Back in the 1980’s we lived in a neighborhood of respectable lower middle class homes in north-east Toronto. Semi-detached and row housing, low-rent apartments and the like. Our row house backed onto a public school property with an adjacent park and a walking trail. Serenity in the suburbs.
Every morning I would walk to the bus stop at the end of our street to catch the bus to my office in town. The kids would walk to school and Donna would drive to her part-time job.
In the evening around 11:00 pm Donna and I would take our spaniel for a walk around the block and through the park – the kids were asleep in their beds at home. All snug, quite safe. And our life of modest privilege was good.
Then the neighborhood changed.
Canada is a nation of immigrants (including myself), and the demographics of this particular neighborhood changed rapidly as new arrivals moved in. It wasn’t long before I noticed that the bus shelters were getting vandalized almost daily. Broken glass. Graffiti. Then my daughter was being bullied at school, chased home daily by gangs of girls out to do her harm. Our kids’ bikes were stolen from our driveway. Cars broken into on our street, our quiet cul-de-sac.
We became afraid to walk the dog at night past lurking groups of youths in the shadows, not that we would dare to leave our kids at home alone any more – even for a quick turn around the block. Our once-idyllic neighborhood had been transformed into a virtual war-zone. And we had only lived there for three years!
We fled further east out of town and eventually migrated to the west coast where we live now.
The immigrants who had so unpleasantly displaced us were of a different (non-European) culture. They had just as much right to be there as we did, and had surely emigrated to Canada with dreams of opportunity and a better life – just as my family had. But it didn’t work out for them. Over the thirty years since their first arrivals, their petty crime and vandalism has morphed into gang culture and gun violence. I don’t know why. There are many who think they understand, but nobody knows how to bring back order and civility, so the violence just gets worse. Its a fallen world.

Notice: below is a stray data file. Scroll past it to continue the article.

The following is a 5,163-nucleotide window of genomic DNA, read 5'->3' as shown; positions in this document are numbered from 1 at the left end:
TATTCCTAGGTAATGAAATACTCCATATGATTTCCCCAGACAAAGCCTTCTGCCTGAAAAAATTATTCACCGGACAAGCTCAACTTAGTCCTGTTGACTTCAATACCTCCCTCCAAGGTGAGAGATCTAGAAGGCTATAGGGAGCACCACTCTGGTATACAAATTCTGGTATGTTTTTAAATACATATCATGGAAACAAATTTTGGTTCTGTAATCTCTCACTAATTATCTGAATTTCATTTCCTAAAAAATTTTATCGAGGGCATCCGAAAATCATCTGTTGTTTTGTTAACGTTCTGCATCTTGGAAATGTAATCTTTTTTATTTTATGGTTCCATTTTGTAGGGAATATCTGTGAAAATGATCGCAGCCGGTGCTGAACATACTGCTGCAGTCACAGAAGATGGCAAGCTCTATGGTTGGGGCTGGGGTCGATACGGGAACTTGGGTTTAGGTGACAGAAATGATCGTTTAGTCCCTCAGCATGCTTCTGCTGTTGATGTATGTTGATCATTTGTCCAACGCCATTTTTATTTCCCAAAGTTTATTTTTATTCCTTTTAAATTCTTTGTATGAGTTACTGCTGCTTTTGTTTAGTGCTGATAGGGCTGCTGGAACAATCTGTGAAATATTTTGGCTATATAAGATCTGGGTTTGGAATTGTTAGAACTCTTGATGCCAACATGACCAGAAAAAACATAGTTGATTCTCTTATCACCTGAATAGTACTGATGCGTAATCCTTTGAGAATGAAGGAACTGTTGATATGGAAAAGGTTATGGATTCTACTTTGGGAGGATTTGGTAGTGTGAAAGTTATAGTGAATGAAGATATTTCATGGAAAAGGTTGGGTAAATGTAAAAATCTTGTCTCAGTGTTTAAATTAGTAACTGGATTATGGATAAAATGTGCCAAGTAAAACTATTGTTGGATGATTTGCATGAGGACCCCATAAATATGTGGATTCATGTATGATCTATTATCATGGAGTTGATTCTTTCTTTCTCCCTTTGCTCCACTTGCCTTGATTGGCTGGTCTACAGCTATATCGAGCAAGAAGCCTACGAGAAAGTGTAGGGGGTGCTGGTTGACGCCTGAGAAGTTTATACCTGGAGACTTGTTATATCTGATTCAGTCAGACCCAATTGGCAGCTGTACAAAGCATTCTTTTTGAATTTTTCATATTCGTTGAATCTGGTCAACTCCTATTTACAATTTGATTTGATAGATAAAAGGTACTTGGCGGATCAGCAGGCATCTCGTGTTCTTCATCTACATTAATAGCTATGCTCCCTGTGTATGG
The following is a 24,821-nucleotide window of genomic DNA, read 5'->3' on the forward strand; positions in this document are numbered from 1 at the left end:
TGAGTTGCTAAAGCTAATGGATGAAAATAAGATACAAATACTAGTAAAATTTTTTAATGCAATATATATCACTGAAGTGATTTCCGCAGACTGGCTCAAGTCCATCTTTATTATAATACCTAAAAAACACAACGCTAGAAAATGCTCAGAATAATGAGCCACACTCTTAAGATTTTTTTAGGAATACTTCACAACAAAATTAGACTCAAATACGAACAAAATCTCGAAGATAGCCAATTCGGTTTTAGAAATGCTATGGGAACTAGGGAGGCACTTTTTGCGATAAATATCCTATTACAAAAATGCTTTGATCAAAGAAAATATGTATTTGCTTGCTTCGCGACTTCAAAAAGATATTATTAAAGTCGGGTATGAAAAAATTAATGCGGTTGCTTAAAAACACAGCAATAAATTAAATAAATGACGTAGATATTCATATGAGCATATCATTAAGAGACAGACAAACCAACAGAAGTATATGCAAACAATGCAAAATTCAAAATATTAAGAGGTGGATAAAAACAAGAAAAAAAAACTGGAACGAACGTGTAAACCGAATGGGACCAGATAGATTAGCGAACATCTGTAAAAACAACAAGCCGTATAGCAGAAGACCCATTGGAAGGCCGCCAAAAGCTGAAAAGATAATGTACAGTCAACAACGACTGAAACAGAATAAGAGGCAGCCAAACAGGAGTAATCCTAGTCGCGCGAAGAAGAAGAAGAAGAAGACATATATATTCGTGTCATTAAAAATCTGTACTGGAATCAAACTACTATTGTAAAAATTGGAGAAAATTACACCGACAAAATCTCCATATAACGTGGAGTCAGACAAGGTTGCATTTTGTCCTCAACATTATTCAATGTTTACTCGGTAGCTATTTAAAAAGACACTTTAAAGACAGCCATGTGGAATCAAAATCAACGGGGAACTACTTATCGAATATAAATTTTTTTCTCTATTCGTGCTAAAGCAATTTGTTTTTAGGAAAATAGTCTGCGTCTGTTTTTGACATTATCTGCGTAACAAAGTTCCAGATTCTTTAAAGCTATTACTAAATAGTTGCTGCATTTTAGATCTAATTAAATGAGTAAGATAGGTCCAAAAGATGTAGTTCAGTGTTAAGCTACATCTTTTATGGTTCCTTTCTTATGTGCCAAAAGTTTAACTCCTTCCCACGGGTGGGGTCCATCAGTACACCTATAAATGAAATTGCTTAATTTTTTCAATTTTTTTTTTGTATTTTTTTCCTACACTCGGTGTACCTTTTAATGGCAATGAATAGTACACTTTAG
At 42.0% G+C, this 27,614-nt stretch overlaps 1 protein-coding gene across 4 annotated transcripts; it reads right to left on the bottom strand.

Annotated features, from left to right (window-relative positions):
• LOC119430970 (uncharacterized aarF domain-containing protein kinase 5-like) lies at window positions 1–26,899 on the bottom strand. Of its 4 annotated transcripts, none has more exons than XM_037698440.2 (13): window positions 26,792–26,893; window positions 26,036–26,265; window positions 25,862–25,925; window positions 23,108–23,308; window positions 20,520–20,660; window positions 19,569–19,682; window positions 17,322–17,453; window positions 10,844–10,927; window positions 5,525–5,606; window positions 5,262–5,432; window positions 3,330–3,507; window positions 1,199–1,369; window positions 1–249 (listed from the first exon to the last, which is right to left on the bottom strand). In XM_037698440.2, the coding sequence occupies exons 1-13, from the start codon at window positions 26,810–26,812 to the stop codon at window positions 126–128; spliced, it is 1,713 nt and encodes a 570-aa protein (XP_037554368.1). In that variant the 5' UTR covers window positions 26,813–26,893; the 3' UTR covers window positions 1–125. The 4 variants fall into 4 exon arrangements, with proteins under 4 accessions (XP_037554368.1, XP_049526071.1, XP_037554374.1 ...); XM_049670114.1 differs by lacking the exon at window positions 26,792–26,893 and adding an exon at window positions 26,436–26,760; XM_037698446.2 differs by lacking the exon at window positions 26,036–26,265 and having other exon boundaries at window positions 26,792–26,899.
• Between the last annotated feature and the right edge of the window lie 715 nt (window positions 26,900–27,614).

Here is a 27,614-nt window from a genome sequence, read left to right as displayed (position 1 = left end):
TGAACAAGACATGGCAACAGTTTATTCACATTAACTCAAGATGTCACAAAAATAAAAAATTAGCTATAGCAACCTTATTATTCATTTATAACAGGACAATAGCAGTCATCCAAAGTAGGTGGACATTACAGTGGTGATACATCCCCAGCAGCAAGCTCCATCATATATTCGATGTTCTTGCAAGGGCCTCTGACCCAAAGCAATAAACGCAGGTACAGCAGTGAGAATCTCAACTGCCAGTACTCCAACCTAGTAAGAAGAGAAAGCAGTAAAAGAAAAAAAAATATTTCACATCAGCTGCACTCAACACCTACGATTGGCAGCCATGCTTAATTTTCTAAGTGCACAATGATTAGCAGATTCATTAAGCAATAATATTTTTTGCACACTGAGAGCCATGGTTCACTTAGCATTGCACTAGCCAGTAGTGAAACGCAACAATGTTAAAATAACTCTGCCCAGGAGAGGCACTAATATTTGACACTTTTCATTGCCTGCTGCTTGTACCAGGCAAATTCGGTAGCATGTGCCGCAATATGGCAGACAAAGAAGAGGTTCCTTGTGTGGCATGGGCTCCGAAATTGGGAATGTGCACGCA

As I write this Europe is being overrun with a tidal wave of migrants fleeing the violence and turmoil of the Middle East and North Africa. The civil war in Syria. ISIS and Iraq. Terror and persecution at the hands of Muslim extremists.
Europe is in shock. Overwhelmed by a sea of humanity. Can the already-faltering economies of the continent absorb hundreds of thousands of additional residents – all unemployed – without collapsing into economic ruin? On the other hand, how can they turn away these refugees? Did we learn anything from World War II and the Holocaust?
Even if each European country took in their fair share of migrants in proportion to their population or GDP and could absorb the economic impact, would they be able to withstand the culture shock? That’s a lot of Muslims pouring into a pressure cooker of clashing values. This was a problem that was simmering before the refugee crisis!
So what’s to be done?